Human pancreatic cancer (PDAC) cell lines (PANC-1, MIA PaCa-2, HPAC, MPanc-96, and BxPC-3) were purchased from ATCC. The immortalized human pancreatic ductal epithelial (HPDE) cell line was a kind gift from Dr. Ming-Sound Tsao (University of Toronto, Toronto, ON, Canada). Immortalized human pancreatic stellate cells (hPSC) were developed at the MD Anderson Cancer Center and have been described previously (Hwang et al., 2008). PDAC cells, 293-T and hPSC cell lines were maintained in 10% FBS/DMEM at 37°C in a humidified atmosphere of 5% CO2. HPDE cells were maintained in a specialized growth medium composed of keratinocyte serum free medium supplemented with EGF and bovine pituitary extract (Liu et al., 1998).

In vitro Bioluminescence Imaging

All cells were trypsinized (0.05% TE) and plated into 24-well plates at a density of ∼50,000 cell/well. Upon reaching ∼50–60% confluence, the cells were transfected with virus-containing medium at a dose of 2.5 × 104 vg/cell, in sets of four to eight wells with either blank control (vehicle), or the CMV-driven luciferase reporter vector (pAAV-CIL) packaged in the AAV2, AAV2ΔLoopIV, or AAV-PTP capsids. Before imaging at 24–48 h after transfection, the transfection medium was replaced with new medium containing D-luciferin (Caliper Life Sciences, Hopkinton, MA, USA) at a concentration of 150 μg/ml, and imaged using the IVIS Spectrum system (Caliper Life Sciences) with an exposure time of 1 min. Image data were quantified using Living Image software (Caliper Life Sciences) and are presented as the ratio of AAV-PTP to AAV2ΔLoopIV after background subtraction.

Mouse Model and Vector Administration

Male athymic nude mice at age 7–9 weeks were purchased from NCI (Frederick, MD, USA) and maintained on a 12/12 h light/dark cycle at 24°C and 60% humidity. Mice were injected subcutaneously twice with 1 × 106 PANC-1 cells bilaterally on the back adjacent to shoulder blades. Tumors were allowed to grow for 4 weeks until tumor size reached 1–2 mm in diameter, at which time AAV vectors containing identical reporter genomes (ACMVLuc) packaged in two different capsids (AAV2 or AAV-PTP) were administered. Three of the tumor-bearing mice received the AAV2 vector and four received the AAV-PTP vector. For IV injection, mice were anesthetized with 1–1.2% isoflurane in oxygen. Viral solutions containing 1 × 1012 vg/mouse in 50–100 μl of PBS were slowly injected via the jugular vein. All work was performed according to animal protocols approved by the Institutional Animal Care and Use Committee and conformed to the Guide for the Care and Use of Laboratory Animals.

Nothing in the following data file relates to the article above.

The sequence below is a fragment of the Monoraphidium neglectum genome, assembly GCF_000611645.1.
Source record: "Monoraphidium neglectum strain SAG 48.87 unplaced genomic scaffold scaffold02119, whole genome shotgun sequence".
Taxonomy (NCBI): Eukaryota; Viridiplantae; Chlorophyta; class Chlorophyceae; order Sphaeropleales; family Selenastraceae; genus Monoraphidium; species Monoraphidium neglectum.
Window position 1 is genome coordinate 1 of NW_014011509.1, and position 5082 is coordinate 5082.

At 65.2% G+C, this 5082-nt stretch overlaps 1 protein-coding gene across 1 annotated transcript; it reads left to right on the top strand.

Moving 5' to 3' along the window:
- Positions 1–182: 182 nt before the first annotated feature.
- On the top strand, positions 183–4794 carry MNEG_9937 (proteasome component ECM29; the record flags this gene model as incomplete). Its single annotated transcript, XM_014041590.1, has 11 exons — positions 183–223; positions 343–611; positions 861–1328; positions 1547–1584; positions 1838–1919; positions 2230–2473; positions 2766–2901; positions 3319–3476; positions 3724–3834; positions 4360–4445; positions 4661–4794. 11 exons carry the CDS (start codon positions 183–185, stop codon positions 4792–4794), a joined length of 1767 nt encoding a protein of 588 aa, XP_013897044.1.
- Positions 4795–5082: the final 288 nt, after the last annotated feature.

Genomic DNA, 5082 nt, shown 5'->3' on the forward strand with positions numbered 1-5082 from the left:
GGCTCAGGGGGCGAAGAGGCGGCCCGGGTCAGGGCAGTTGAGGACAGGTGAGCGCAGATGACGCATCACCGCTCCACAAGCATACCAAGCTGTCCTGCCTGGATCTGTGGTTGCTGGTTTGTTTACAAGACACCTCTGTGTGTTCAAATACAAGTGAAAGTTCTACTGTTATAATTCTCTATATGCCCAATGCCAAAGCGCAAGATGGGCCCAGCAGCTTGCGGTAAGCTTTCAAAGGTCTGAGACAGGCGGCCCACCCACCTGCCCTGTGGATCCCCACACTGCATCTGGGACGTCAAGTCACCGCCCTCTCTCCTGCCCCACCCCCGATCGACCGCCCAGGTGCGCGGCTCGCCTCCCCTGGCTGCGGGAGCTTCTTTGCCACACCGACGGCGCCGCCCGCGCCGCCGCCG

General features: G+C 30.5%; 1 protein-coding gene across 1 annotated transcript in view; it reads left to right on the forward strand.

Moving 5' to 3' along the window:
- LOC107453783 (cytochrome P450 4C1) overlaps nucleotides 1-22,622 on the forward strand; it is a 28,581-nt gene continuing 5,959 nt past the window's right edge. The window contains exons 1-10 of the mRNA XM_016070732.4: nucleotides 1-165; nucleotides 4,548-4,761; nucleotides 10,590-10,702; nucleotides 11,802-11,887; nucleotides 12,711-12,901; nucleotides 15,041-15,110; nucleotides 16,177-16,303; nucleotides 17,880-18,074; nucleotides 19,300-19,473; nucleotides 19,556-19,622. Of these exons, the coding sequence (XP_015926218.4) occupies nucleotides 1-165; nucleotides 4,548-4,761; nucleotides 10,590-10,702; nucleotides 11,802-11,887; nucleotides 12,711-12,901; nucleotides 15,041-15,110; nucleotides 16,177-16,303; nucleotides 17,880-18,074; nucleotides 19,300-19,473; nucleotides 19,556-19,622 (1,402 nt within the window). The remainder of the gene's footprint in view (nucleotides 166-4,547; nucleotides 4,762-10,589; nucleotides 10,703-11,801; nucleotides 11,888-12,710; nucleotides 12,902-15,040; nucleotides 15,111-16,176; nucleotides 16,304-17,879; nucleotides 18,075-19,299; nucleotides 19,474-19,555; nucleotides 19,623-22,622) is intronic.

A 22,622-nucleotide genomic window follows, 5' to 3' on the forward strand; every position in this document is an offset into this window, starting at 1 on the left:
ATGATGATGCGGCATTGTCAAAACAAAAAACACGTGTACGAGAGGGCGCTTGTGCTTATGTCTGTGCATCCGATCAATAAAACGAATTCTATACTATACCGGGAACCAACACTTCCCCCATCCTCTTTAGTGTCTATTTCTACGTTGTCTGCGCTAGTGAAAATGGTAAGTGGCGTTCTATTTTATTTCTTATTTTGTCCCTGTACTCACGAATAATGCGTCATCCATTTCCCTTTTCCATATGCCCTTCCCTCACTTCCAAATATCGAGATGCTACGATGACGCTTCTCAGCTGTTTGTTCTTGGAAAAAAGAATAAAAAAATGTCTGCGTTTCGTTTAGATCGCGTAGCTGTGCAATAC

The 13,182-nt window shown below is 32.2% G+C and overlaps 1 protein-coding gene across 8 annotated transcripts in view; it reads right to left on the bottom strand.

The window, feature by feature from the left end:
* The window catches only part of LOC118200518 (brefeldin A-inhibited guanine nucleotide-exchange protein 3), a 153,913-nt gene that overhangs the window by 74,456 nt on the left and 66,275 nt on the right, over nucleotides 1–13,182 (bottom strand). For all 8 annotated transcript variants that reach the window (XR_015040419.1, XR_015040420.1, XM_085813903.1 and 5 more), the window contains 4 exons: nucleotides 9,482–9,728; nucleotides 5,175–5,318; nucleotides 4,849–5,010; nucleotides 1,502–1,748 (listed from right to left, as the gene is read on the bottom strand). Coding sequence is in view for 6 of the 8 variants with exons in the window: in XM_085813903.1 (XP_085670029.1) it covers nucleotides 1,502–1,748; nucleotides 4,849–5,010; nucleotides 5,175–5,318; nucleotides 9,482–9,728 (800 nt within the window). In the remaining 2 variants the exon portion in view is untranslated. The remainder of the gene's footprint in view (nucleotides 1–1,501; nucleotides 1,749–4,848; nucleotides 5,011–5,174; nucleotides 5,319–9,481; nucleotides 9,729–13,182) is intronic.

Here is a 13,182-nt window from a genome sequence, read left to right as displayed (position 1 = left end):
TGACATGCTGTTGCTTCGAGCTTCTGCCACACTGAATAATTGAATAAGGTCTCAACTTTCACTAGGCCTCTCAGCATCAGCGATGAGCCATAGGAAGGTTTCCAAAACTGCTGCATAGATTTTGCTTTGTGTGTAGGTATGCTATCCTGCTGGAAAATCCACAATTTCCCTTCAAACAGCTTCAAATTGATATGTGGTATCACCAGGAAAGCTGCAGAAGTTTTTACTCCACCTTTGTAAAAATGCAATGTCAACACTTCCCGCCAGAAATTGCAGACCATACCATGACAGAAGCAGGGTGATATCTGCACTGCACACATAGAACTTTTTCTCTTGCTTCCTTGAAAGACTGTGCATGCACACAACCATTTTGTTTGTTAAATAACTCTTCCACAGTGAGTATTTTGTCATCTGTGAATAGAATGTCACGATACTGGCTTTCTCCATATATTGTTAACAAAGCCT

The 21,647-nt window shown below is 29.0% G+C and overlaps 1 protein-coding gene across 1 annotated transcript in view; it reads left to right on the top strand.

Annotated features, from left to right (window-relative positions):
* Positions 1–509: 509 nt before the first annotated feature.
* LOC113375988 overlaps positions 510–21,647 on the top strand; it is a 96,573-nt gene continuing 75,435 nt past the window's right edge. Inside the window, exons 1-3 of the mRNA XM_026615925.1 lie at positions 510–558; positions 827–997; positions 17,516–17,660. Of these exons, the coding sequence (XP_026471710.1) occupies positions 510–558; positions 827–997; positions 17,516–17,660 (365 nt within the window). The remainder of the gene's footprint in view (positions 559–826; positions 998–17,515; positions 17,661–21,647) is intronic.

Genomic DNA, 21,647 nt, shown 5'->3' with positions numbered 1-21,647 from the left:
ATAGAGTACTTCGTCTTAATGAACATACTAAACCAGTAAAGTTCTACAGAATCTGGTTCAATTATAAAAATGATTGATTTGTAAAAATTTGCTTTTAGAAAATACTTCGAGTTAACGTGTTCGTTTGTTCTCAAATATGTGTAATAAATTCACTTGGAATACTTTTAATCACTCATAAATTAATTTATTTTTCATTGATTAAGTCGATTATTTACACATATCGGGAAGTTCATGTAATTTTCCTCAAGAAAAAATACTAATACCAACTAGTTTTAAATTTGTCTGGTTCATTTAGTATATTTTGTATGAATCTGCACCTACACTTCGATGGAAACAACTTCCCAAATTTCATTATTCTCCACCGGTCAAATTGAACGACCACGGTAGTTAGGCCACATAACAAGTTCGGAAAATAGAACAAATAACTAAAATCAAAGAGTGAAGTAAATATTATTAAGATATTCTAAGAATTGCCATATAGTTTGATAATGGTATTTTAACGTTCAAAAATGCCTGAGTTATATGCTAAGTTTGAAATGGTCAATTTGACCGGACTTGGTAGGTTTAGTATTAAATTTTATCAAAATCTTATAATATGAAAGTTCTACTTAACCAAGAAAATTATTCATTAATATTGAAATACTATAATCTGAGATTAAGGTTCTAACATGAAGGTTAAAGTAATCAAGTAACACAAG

In vivo Bioluminescence Imaging

Luciferase expression in live mice was non-invasively assessed by in vivo bioluminescence imaging using previously reported methods (Wu et al., 2002; Prasad et al., 2007). Animals were anesthetized and maintained on 1–1.2% isoflurane in oxygen. D-luciferin (150 μg/g body weight, Caliper Life Sciences) was administered to mice by intraperitoneal injection. Eight minutes following D-luciferin administration, all mice were imaged using an IVIS 100 imaging system (Caliper Life Sciences). Photons emitted from the mice were collected and integrated for a period of 1 min. Images were processed using Living Image software (Caliper Life Sciences).

Luciferase Activity Assay

Luciferase activity in various organs was measured using reagents from Promega Corp. (Madison, WI, USA). Heart, liver, lung, kidney, spleen, gastrocnemius muscle, and tumors were collected from mice after bioluminescence imaging 14 days post vector injection. Protein extracts from the whole organs were prepared as recommended by the manufacturer and protein concentrations were determined using the Bio-Rad DC BCA protein assay kit. Luciferase activity in the protein samples was determined using a FLUOstar Optima micro-plate reader (BMG Labtech, Durham, NC, USA) and expressed as relative light units per mg of protein (RLU/mg protein).


Enhanced green fluorescent protein expression in mouse tumors was documented by immunohistochemistry as previously described (Prasad et al., 2011). Two weeks following vector administration (1 × 1012 vg/mouse), tumors were collected and fixed in 3.7% paraformaldehyde for 1 h at 4°C. After washing in PBS (three times, 5 min each), tumors were equilibrated with 30% sucrose in PBS overnight and 6 μm cryosections were prepared. The sections were immunostained for eGFP using rabbit polyclonal anti-GFP antibody (Abcam Inc, Cambridge, MA, USA).

Statistical Analysis

Student’s t-test was used to evaluate differences between experimental and control groups with p < 0.05 considered significant. All data are expressed as mean ± standard error of the mean.


AAV-PTP Preferentially Targets Pancreatic Cancer Cell Lines